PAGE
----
Having said all this, it is important to remember that the media, the corporations, the bankers, investors, schools and even government ARE people. People will make or break any system. The system isn’t what safeguards us, it is individual morality and sense of fair-play and accountability that makes for a workable outcome (when “workable” is defined by a minimum of corruption and conflicting interests). When we lose quality people with quality values any institution, any system of government or business, is vulnerable to self-necrosis.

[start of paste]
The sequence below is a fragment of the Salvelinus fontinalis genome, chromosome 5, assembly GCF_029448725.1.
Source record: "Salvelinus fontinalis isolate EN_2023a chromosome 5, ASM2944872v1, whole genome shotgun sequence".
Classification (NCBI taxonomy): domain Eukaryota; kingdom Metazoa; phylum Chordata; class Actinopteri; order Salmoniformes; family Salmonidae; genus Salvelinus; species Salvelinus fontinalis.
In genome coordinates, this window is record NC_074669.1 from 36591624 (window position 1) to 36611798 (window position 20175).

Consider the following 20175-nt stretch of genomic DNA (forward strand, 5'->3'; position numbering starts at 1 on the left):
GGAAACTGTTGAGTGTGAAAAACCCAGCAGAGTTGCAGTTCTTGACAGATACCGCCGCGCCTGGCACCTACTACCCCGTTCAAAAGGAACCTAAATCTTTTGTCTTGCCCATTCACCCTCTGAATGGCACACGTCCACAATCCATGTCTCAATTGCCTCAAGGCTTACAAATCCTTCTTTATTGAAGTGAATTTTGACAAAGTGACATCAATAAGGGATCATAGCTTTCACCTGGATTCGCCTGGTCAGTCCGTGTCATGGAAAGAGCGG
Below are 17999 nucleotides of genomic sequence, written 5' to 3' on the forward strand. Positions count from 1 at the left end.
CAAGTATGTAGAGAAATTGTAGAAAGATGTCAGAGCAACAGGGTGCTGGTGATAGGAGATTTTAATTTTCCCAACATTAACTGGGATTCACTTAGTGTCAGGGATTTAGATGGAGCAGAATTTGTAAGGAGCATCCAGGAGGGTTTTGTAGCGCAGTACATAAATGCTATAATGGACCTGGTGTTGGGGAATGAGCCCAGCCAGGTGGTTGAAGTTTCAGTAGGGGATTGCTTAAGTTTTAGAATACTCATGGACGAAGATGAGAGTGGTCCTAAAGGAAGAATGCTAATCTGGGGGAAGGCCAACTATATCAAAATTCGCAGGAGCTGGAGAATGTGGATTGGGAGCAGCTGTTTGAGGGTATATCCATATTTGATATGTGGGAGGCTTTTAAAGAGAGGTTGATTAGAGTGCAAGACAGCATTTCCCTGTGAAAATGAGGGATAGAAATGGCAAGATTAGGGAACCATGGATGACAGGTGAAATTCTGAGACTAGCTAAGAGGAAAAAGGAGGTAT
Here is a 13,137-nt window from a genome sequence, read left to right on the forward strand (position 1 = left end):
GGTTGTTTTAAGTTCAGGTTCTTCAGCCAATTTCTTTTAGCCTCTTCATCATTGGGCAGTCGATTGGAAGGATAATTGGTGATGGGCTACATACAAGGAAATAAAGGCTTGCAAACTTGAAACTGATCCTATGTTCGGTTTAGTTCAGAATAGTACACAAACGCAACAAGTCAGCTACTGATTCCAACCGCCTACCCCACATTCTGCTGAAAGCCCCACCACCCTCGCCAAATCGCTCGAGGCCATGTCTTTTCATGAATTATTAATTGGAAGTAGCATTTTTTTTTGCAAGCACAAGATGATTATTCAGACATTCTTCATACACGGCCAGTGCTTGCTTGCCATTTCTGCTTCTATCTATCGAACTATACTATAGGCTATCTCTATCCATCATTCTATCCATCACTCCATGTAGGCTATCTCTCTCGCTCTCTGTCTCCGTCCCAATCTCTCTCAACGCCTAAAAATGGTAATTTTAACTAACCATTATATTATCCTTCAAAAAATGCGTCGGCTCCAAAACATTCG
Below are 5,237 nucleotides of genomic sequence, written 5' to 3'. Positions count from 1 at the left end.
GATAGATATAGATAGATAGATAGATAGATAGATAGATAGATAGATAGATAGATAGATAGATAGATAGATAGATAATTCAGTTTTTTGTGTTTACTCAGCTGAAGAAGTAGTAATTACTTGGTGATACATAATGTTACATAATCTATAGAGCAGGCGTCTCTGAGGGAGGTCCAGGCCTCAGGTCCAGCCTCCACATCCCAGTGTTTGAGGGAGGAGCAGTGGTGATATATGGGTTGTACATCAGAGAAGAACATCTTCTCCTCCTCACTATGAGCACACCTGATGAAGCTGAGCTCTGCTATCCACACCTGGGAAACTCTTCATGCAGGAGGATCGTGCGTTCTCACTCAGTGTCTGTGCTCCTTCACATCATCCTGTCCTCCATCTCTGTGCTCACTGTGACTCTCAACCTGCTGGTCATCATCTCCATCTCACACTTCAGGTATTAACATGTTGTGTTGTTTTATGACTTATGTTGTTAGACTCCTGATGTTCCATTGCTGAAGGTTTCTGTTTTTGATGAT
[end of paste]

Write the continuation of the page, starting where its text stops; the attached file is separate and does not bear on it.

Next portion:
Ultimately if we want to clean up society we have to go back to allowing families to be families with parents that can afford to raise their kids as part of a community, be it faith-based involvement, charity and other modes of teaching one’s children to practice the Golden Rule. If the only function of the family is to feed and clothe the kids to send them off to school so they can learn to become a good worker, that says nothing about their ability to be a good person and a functioning member of a community and culture that needs more than book-learning — a real sense of spiritual groundedness. The institution that has been most under attack by this decades-long process of wage stagnation and free-trade job loss — the reality that forces parents to avail their children’s time more so to the babysitter, the education system and the television is the FAMILY. The real grassroots fix is a renewed respect for the family unit and its role in shaping community. So harried are most Americans and Westerners in general that we’ve concentrated on the bare minimum how to be a good little “worker bee” and when we’re not doing that how to entertain ourselves with little regard for the bettering of our churches, schools, government and other such institutions. We’ll go a long way to fix the political and environmental manifestations of societal breakdown if we restore the sanctity of the home, marriage and family unit first.